- Valid Passport (a copy will not be accepted)
- Valid Student Card (if you booked as a student)
- Immigration Card (That piece of paper you receive on the incoming plane)
- Hiking boots (light, comfortable and broken in)
- A good quality daypack (light, small and comfortable)
- Water storage for at least 2 liters; either a camel bag, flasks or bottles
In Your Daypack
The benefit of booking with a trekking company is that you won’t be able to bring all your belongings along on the trails. You only need to carry your daypack and can leave some stuff with the amazing porters that will make your trek more comfortable. Don’t compromise on the quality of your daypack. It is important to note that due to local regulations, your backpack should not exceed 25L. All larger backpacks can not be taken into Machu Picchu and will need to be stored outside the gates.
- Hat and sunglasses
- Rain gear
- Warm layers (fleece / long sleeved tops)
- Sun cream, bug spray
- Hand sanitizer
- Toilet paper
- Personal medication
- Camera, extra batteries
- Head torch
- Extra snacks, power bars, chocolate
- Extra money for souvenirs, drinks & tips (small change is useful for paying to use the villagers’ toilets on the first day.
Your trekking company will supply you with a duffel bag which you can fill with all the other stuff you won’t be needing during the day. The maximum allowed weight is usually 7KG and that includes your sleeping bag and your air mattress. We advise you to bring the lightest stuff and to definitely not bring too much. Bring at least the following items:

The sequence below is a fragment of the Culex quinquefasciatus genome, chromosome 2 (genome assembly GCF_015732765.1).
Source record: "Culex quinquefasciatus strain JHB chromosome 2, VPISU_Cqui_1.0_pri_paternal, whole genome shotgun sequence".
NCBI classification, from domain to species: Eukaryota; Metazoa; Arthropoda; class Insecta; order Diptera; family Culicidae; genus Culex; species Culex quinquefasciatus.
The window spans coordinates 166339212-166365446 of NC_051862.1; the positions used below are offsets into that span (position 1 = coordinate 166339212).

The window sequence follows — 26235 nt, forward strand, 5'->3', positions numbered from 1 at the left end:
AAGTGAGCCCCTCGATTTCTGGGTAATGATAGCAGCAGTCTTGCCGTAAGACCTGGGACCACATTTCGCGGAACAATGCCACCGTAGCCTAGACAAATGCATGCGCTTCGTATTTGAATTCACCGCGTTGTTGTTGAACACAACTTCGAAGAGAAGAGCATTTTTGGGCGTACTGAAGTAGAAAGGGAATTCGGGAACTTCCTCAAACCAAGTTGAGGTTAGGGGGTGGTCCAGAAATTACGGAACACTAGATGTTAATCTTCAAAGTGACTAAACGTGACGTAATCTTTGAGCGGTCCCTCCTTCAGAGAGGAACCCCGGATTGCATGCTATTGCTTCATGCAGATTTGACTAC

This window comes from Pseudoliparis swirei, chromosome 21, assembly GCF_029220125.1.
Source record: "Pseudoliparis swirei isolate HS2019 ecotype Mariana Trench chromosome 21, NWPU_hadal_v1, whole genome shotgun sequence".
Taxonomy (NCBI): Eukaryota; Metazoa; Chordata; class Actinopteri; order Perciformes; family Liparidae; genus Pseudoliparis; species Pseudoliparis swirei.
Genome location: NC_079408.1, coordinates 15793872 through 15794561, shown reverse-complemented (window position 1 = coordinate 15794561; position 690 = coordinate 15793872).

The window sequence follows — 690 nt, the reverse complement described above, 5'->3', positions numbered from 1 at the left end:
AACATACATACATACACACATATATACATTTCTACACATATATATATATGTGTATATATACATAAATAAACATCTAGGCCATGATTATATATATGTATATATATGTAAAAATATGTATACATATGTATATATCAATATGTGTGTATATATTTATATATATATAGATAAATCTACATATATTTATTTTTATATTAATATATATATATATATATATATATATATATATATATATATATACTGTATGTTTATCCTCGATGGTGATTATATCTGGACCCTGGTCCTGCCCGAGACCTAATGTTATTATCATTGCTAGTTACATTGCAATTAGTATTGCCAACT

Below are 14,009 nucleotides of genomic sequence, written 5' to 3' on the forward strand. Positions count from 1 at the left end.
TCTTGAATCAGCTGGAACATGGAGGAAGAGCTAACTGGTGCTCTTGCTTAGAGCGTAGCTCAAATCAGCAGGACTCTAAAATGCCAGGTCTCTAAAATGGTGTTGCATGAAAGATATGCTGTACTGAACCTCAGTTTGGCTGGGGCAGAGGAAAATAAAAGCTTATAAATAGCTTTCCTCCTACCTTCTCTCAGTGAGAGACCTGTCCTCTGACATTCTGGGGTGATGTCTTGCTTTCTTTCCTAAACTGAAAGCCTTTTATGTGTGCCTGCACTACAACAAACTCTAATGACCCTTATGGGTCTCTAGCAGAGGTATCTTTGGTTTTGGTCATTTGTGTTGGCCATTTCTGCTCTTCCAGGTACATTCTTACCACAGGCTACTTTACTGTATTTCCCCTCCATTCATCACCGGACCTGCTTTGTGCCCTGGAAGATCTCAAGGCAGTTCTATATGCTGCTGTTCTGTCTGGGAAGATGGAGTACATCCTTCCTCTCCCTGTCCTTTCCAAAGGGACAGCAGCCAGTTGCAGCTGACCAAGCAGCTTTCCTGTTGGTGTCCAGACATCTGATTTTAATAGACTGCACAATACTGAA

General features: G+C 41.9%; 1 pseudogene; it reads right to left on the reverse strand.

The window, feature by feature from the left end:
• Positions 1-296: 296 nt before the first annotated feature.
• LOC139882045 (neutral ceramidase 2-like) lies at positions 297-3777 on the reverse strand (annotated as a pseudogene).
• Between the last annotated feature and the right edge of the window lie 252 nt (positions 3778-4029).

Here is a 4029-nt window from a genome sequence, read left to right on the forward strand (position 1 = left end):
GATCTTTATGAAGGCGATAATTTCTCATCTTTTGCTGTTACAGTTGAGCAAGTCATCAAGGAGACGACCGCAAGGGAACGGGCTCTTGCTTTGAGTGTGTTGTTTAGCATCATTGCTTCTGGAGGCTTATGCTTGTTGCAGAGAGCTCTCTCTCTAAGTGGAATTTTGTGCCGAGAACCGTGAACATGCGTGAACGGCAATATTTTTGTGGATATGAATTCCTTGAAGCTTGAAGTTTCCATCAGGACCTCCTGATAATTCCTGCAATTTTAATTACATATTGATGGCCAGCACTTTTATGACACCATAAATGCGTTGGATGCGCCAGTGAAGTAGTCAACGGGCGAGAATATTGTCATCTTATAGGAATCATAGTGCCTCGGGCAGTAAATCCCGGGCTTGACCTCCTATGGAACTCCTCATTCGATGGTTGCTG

- Sleeping bag (usually for rent at trekking company)
- Air mattress (usually for rent at trekking company)
- Light shoes for around camps
- Warm jacket, hat, and gloves
- 2-3 t-shirts (wicking)
- 1-2 hiking pants/trousers
- 4 sets of undergarments
- 4 sets of hiking socks
- 1 fleece
- 1 Warm, down jacket for the coldest nights
- Quick-dry towel
- Wet wipes
- Toothbrush and paste
- Face moisturizer
- Power pack/battery chargerPlastic bags to keep wet or muddy clothes separate
If you are comfortable wearing some of the items again the next day, you can definitely save on some weight for the porters. Your excess luggage can normally be stored at your trekking company. This service is free of charge or a small fee is calculated.